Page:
In general, unemployment
serves as a scourge in almost all nations across all
economic development levels. Logically, loss and
scarcity of jobs bring about despair and poverty.
Unemployment is blamed for hampering of children’s
development and incurrence of conflict at home and
all social fronts.
Market economies experience
unemployment from dynamic establishment, growth,
slowing down, and death of companies.
In the past years, Australia unemployment had been
directly influenced by technological changes, world
market integration, intense competition, and massive
global economic situations.
Unemployment, for decades, has
been a nag, an intense problem in Australia. The
existence of unemployment is just a proof that the
concept is a precise one.
It could not be totally
eradicated in countries like Australia because most
goods and services production are conducted through
formal economy. Most people work mainly for wages.
The Australian Bureau of
Statistics has constructed measures to gauge both
underemployment and unemployment. Underemployment
runs when jobs available are not appropriate and
commensurate for the skills and qualifications of
workers. It could be considered slightly better
than unemployment, but to experts, the two have
equal demoralizing impact to employees.
ABS regularly releases monthly
data for unemployment, which has become one of the
significant factors in measuring local and national economy.
Unemployment scourges Australia and other Western economies. Boom and recession business cycles
lead to high and intractable unemployment.
In logical and
obvious circumstances, unemployment rises during periods of
recessions, as many businesses and firms shut down, close,
or restructure. In the 1990s until the onset of the 21st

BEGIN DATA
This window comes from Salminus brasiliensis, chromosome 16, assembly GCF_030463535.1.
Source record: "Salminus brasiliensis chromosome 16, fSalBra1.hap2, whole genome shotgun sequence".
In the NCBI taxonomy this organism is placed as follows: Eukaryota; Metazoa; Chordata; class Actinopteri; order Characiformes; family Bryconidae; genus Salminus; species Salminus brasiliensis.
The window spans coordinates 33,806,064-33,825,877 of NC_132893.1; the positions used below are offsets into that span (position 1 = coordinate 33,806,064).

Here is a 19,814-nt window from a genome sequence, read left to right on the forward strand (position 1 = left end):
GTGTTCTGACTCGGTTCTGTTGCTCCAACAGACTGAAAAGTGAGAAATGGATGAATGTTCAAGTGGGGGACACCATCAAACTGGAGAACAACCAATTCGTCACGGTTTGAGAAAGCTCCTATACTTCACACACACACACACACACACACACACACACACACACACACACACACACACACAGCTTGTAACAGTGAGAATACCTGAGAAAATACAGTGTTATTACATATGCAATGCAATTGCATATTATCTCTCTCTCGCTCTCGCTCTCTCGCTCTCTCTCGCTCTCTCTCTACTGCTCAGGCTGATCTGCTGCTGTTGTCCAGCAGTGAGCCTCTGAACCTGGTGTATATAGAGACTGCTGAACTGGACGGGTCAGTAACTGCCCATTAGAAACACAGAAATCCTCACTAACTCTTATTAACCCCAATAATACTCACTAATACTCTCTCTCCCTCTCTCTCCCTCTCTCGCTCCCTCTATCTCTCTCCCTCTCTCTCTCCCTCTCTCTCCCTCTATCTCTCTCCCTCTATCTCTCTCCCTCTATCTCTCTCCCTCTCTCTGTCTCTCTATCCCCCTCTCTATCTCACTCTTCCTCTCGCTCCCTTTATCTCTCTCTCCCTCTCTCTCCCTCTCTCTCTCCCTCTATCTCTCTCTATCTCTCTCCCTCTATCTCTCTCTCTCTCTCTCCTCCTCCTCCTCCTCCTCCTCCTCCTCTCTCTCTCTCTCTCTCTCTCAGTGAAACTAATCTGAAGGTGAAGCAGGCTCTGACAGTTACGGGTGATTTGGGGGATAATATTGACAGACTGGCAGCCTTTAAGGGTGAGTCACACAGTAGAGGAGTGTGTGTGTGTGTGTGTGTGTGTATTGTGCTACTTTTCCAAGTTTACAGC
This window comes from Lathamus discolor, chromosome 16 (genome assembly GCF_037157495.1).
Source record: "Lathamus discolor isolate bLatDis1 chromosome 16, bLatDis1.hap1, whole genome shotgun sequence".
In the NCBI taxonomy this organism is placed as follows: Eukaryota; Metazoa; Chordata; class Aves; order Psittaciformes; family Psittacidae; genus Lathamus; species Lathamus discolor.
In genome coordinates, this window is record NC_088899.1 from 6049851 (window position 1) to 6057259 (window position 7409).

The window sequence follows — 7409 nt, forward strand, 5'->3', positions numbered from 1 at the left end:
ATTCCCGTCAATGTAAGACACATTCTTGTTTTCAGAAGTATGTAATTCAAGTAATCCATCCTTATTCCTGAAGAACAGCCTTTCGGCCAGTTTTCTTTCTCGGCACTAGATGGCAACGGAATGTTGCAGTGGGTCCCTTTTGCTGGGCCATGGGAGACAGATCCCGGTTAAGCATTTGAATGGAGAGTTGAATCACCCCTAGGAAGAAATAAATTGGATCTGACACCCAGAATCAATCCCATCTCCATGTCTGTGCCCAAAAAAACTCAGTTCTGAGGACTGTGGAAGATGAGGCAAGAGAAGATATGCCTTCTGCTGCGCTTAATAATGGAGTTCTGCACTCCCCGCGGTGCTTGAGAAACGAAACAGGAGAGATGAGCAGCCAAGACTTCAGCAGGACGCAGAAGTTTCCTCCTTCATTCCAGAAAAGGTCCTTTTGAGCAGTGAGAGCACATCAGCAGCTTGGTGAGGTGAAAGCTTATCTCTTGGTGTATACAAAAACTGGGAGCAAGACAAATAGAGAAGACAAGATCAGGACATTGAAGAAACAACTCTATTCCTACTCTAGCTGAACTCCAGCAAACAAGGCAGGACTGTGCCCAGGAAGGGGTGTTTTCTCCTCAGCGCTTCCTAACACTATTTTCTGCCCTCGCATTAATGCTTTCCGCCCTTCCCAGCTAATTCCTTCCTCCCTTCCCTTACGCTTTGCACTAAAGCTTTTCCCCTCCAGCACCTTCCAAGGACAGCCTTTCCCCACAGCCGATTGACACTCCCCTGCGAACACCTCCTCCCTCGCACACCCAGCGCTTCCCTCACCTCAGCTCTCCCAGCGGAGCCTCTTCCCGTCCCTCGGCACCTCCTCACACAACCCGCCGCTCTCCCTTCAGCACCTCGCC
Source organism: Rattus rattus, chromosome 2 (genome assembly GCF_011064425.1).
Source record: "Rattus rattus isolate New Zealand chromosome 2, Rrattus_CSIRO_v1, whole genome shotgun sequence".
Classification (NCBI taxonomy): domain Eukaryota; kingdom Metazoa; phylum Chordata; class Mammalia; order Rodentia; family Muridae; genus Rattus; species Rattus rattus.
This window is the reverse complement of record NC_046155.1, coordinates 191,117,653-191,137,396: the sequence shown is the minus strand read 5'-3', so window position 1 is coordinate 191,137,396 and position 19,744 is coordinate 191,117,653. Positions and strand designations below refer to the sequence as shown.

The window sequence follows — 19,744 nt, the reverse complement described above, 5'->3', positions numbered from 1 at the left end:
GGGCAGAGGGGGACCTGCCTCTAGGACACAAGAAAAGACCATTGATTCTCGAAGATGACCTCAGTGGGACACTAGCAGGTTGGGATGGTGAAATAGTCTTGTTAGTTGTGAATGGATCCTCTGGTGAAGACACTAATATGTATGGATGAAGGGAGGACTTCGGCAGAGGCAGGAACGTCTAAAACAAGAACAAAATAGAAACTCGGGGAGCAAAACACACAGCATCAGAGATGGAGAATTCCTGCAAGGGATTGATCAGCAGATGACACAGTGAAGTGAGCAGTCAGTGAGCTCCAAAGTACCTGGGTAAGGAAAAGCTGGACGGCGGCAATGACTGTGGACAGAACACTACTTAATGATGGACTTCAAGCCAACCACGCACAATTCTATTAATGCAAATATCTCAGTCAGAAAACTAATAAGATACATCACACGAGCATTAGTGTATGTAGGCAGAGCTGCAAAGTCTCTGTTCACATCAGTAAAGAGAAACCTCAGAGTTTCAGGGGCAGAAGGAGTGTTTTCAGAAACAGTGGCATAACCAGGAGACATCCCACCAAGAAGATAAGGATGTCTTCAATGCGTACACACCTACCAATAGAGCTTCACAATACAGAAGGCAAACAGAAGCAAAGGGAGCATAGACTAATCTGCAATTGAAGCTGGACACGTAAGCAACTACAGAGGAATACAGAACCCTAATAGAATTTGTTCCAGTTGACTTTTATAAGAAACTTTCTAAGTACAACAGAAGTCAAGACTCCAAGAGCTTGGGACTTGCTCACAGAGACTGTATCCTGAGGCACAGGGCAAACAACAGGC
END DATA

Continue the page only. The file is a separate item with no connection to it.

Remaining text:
century, Australia successfully avoided substantial
recession, thanks to good macro-economic management, sound
policies, and sheer luck. But these days, it seems that the
country will not be spared from the global economic crisis,
just like all other countries in the world.
The country’s unemployment rate is expected to shot up to
record levels during the end of 2009 until 2010. From there,
economists and analysts are still uncertain whether
unemployment will drop as a result of hopefully improving
global economy. Many Australians are starting to feel the
crunch. With many job losses and financial situations
declining, many families are displaced from homes, many
mortgages are defaulted, numerous employment opportunities
scrapped. There are employments rising, but this time, favor
is granted much more to technical and skilled workers (who
also are contented at lower salaries), mostly coming from
third world countries.
Until global economies improve, expect the crunch to
continue. High jobless rates mean there will still be
scarcity in liquid flows and local consumption of goods and
services will keep retarded. Almost all industries are
feeling the impact. It surely is not the best time to lose
or leave jobs. Experts advise Australians, and just about
anyone, to hold on to their employment until the financial
nightmare globally is finally over.